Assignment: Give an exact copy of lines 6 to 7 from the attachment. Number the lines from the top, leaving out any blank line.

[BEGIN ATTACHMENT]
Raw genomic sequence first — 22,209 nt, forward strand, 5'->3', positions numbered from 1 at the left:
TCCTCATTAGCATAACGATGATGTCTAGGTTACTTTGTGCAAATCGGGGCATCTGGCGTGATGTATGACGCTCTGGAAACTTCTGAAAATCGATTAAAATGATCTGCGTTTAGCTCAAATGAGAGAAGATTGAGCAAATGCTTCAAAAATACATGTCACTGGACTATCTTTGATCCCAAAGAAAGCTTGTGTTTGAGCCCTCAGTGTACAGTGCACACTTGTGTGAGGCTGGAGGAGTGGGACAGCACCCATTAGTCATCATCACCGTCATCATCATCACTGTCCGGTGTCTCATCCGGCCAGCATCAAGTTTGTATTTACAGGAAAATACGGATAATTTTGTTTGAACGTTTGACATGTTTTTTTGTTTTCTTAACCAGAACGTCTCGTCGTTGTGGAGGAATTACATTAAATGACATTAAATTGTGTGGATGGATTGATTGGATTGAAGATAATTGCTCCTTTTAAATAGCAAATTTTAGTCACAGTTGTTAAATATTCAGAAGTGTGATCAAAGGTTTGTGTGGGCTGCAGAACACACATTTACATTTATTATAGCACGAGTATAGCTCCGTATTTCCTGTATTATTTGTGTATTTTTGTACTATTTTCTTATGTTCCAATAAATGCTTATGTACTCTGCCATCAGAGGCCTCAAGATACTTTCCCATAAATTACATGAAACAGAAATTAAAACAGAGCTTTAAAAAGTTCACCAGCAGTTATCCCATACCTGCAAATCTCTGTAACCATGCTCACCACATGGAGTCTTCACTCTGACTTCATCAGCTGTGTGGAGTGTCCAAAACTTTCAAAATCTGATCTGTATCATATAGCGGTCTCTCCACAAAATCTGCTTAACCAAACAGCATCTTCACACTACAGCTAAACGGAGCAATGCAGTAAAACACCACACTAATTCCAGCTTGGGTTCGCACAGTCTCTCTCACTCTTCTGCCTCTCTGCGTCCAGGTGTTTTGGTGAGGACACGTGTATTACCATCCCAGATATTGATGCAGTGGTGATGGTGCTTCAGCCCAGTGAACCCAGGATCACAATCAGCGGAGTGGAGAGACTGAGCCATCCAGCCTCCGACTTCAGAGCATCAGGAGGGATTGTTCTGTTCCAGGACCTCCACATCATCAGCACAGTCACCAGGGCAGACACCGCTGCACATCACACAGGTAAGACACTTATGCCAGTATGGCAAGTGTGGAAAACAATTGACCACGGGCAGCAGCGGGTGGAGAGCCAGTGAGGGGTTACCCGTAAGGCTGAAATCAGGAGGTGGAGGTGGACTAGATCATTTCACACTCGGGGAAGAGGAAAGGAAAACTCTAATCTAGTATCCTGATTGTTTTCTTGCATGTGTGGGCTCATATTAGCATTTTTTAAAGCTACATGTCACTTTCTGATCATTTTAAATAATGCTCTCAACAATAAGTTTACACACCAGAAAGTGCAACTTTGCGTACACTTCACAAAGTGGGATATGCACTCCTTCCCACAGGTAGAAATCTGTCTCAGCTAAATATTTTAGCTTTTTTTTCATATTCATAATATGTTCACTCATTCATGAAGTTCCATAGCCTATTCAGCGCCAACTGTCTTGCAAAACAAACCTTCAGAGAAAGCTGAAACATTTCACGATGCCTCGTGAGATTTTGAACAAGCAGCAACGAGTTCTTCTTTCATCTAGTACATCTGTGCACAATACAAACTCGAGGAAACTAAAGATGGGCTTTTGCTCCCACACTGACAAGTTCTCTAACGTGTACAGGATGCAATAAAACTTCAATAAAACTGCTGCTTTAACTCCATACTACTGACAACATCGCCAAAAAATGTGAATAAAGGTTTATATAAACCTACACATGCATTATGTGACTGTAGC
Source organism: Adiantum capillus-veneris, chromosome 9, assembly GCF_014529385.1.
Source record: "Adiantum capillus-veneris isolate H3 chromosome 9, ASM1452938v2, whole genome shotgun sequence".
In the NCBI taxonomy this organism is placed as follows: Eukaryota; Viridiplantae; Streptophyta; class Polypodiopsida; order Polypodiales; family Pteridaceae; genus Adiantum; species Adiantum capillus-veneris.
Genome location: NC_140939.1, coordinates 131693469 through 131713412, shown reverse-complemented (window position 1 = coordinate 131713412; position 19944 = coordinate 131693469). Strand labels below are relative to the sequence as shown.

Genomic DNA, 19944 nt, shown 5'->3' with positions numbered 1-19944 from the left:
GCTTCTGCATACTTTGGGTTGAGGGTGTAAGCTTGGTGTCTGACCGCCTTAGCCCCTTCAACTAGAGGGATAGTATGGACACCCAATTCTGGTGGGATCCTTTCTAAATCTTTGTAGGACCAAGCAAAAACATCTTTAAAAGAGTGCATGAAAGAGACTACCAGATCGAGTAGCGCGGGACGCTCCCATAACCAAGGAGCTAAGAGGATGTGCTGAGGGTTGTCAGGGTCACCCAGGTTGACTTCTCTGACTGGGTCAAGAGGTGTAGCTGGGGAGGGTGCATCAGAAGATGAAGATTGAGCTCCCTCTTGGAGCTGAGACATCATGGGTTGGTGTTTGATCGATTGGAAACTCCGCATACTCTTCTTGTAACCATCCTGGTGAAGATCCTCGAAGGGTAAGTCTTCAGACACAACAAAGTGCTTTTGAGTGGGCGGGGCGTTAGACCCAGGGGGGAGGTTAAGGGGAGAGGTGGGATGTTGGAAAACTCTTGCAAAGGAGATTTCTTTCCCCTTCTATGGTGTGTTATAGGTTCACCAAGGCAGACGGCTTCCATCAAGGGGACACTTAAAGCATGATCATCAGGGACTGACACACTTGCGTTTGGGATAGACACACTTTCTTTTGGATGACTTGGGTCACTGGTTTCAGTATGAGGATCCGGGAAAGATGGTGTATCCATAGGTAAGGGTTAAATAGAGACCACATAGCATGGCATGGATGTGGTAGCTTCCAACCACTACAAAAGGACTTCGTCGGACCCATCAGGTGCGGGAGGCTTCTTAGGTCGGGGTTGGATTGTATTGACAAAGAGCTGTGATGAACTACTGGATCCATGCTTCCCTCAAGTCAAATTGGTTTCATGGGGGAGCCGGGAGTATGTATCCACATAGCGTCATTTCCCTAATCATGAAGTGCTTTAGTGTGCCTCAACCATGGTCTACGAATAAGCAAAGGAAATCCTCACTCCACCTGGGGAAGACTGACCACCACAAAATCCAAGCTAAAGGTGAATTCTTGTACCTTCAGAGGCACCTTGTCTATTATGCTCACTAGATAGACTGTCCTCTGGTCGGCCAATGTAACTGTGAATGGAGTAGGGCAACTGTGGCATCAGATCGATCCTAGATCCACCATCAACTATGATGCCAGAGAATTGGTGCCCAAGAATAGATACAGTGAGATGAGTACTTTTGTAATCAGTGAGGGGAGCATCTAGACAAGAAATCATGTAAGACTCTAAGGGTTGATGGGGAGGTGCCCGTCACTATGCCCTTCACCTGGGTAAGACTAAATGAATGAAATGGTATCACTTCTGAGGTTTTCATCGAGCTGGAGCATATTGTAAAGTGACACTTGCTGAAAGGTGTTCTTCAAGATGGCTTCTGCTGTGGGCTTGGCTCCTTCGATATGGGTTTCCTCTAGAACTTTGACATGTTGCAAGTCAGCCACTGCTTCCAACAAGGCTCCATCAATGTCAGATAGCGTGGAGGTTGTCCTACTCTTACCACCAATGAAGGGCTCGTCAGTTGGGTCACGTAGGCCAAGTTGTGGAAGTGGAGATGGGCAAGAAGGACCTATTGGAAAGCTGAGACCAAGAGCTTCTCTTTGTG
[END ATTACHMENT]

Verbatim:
Genome location: NC_140939.1, coordinates 131693469 through 131713412, shown reverse-complemented (window position 1 = coordinate 131713412; position 19944 = coordinate 131693469). Strand labels below are relative to the sequence as shown.

Genomic DNA, 19944 nt, shown 5'->3' with positions numbered 1-19944 from the left: